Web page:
He Has Control Issues

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Animal control Officer Mike Teague and a beached sea lion size each other up. Photo by Sara Hall

Rattlesnakes in yards, birds in skylights and sick sea lions on the beach; that’s just an average Monday for animal control Officer Mike Teague.

He has also encountered tiger cubs, a 15-foot python and an emu during his 19 years at the Newport Beach Police Department’s Animal Control Unit.

“We have a lot of variation in calls,” Teague said. “Every day is different.”

That’s part of why he loves the job, he said: it’s never boring.

It can be a tough job, though.

Making death notices to pet owners is the worst part of the job, Teague said. If he finds a dead animal with a tag or collar on it, he’ll notify the owner, which can be very hard news to deliver.

“That’s a sad, sad situation,” Teague said.

The job is just as much about people as it is about animals, Teague said.

“We’re constantly talking with people,” Teague said. “You’ve got to have a good attitude … no matter what.”

Teague attempts to net a hummingbird and a sparrow in a home’s skylight. Photo by Sara Hall

Animal control gets an average of seven to 10 calls per day, Teague said, but sometimes they get as many as 15 or 20, especially in summer.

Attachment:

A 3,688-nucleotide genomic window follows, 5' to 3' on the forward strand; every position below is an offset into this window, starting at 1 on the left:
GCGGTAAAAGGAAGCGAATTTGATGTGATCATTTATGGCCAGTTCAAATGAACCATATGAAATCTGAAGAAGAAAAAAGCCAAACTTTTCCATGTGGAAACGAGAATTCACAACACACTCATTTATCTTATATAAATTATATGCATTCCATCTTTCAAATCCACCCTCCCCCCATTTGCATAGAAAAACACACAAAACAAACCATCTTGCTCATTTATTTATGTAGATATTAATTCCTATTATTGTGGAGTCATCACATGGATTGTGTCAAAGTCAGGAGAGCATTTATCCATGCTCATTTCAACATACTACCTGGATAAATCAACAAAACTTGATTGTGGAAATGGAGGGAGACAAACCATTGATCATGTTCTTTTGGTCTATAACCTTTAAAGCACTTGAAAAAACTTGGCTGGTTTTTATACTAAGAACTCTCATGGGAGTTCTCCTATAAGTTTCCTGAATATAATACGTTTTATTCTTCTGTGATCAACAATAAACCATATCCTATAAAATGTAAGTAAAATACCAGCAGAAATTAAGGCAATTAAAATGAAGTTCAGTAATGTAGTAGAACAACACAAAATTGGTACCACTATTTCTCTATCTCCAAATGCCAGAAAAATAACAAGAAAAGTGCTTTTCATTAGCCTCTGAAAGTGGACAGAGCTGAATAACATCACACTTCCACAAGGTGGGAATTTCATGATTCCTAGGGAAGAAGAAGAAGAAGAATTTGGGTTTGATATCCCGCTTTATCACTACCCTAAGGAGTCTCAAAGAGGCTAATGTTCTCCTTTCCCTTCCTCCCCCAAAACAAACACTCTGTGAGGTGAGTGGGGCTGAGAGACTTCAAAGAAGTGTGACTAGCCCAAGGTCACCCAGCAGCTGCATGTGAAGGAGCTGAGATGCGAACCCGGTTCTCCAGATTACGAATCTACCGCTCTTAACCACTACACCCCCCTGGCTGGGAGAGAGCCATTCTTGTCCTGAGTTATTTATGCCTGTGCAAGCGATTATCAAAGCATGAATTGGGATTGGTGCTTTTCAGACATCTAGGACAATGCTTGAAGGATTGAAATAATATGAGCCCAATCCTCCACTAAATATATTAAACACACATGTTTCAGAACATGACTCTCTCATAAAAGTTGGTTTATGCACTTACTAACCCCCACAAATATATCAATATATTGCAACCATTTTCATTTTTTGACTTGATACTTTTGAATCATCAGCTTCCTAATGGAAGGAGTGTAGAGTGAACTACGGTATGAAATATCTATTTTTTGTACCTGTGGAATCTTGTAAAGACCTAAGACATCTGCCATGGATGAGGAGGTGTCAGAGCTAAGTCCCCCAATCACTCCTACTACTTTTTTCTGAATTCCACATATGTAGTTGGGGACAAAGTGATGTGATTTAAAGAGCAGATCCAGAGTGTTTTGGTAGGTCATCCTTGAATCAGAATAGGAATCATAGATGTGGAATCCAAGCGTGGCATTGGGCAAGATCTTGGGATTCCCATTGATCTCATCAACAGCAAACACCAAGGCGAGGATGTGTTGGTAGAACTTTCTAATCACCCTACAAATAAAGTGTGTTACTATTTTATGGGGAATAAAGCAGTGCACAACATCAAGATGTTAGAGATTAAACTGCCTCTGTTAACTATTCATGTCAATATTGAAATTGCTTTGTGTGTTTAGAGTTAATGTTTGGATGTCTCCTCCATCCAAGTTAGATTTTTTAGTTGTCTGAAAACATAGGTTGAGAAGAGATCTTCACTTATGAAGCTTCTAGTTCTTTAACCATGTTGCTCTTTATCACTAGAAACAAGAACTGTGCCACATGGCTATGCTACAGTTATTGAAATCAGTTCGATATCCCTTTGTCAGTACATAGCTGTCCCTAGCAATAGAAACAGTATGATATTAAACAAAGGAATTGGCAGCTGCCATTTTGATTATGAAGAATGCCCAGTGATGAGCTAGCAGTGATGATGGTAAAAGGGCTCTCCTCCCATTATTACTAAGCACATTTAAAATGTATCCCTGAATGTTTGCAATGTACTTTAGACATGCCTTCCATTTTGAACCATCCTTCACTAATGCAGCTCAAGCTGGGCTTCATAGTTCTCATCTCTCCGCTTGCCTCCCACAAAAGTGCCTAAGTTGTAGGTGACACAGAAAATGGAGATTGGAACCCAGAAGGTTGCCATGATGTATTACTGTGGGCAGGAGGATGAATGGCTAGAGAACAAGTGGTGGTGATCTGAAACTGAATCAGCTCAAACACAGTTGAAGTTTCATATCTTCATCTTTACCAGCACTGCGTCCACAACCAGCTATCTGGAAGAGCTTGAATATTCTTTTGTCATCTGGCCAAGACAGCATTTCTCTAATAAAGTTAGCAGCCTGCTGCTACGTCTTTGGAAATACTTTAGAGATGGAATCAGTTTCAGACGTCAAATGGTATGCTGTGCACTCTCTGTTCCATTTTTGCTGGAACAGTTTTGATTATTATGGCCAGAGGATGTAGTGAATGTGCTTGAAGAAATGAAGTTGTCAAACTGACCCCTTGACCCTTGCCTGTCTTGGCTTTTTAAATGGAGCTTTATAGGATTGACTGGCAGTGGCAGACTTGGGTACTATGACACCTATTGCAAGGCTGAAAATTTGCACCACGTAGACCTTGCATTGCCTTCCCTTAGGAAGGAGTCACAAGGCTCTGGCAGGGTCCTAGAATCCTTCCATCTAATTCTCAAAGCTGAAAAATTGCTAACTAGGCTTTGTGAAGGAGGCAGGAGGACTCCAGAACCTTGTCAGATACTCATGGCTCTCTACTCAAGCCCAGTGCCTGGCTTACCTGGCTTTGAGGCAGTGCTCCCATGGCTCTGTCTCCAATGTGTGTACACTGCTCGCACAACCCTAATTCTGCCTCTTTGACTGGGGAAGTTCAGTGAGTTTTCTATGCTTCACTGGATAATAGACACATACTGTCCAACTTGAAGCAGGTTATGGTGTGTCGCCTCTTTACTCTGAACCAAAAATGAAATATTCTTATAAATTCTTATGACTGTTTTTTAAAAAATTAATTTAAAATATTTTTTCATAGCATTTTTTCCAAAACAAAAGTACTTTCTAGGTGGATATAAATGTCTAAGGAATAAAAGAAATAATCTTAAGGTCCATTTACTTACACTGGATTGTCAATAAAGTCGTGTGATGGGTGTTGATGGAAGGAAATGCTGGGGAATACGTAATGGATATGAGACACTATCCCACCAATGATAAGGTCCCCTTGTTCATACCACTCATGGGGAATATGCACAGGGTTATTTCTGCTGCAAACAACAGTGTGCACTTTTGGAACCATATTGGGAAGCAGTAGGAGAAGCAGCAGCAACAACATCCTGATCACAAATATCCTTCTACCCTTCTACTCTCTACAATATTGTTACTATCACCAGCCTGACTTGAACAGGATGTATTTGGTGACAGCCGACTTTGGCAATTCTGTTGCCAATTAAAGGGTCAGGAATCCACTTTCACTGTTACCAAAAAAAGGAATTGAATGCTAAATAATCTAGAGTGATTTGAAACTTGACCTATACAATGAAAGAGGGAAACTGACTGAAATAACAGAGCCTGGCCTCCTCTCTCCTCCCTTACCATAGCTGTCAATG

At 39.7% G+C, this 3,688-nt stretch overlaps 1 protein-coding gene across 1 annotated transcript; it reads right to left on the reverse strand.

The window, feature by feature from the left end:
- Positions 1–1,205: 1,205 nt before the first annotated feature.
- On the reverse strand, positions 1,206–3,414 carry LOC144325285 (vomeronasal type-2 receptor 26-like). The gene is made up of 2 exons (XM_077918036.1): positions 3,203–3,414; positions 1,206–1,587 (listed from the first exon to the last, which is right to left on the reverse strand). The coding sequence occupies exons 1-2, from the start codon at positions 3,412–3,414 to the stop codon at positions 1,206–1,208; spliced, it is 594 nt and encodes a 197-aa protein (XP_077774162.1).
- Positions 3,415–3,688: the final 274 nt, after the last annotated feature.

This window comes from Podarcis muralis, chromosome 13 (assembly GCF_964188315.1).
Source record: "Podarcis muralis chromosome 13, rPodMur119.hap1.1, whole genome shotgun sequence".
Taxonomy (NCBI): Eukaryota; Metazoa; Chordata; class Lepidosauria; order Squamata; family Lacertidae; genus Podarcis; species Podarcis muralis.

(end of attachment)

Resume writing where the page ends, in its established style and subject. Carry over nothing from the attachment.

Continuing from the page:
In the past weeks things have been a little busier than normal, with two dolphins and two sea lions having come up onto the beach.

The dolphins were found dead near 61st and 15th streets. The sea lions, alive but sick, were found by 56th and 10th streets.

All were thought to have been stricken by domoic acid poisoning, Teague said.

It seems to affect the male dolphins more and just common dolphins at this point, he added. There were some reported cases in Los Angeles and the trend will probably move down the coast toward San Diego, he said.

According to the National Oceanic and Atmospheric Administration (NOAA), domoic acid is a naturally occurring marine toxin. The algae containing the acid is eaten by sea life and passed along up through the food chain.  It doesn’t affect shellfish and filter feeding fish (anchovies, sardines, krill, etc.), but is a neurotoxin in mammals.

That is part of what makes the animal control unit in Newport Beach different than other cities, dealing with marine and coastal animals. Sea lion calls aren’t that uncommon, Teague said. While it is unusual to get two or three a day, he does get them.

Other common calls include snakes, coyotes, birds, bats and bobcats.

Snake calls are most common from Corona del Mar up through Newport Coast, Teague said.

With most snake calls, Teague will capture and relocate the snake rather than kill it.

“They take care of so many rats,” Teague noted, and so are more helpful than harmful.

Teague grabs a rattlesnake in a Newport Coast neighborhood using snake tongs as a precaution so he doesn't get bit. Photo by Sara Hall

Teague said he has had several other calls that stick out in his mind as unusual over the years.

He once caught a man selling tiger cubs out of the back of a BMW. The man was arrested and the cubs went up to Shambala Preserve.